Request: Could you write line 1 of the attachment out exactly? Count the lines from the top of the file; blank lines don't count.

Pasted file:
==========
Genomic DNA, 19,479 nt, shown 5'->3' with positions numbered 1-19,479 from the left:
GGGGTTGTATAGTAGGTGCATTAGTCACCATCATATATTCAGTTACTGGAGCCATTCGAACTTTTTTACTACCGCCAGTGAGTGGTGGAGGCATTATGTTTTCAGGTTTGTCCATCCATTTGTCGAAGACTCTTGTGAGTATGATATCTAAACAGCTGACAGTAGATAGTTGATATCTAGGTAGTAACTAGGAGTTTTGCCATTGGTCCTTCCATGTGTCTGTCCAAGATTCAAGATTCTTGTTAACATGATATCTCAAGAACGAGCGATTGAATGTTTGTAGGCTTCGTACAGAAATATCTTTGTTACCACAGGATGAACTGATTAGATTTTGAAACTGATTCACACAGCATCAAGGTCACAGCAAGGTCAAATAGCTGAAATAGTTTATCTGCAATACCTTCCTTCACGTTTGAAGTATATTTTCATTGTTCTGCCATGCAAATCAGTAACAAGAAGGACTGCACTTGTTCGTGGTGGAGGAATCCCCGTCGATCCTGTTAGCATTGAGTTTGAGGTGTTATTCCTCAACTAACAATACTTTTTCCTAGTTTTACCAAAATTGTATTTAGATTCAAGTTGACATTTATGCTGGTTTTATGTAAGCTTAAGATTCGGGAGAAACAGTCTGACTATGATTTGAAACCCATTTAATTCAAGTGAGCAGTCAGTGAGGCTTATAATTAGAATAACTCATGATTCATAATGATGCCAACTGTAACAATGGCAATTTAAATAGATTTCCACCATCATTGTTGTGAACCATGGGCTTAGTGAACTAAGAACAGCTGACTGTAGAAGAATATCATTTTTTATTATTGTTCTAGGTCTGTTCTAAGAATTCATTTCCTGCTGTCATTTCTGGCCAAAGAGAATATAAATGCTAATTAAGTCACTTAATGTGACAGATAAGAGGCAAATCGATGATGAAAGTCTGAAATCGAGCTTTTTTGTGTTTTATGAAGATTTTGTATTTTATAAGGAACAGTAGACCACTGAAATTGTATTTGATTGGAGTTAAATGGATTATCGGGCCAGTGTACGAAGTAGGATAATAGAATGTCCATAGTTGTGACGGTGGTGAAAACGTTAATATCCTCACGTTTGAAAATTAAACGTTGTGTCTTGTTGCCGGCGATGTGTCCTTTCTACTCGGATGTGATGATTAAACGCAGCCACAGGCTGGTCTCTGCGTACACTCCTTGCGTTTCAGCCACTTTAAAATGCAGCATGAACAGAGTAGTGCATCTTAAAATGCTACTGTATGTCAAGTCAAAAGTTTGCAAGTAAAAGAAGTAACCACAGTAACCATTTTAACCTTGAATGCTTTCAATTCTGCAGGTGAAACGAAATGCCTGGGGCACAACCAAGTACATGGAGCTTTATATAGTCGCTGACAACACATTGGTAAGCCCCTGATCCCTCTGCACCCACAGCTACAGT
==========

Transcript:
Genomic DNA, 19,479 nt, shown 5'->3' with positions numbered 1-19,479 from the left: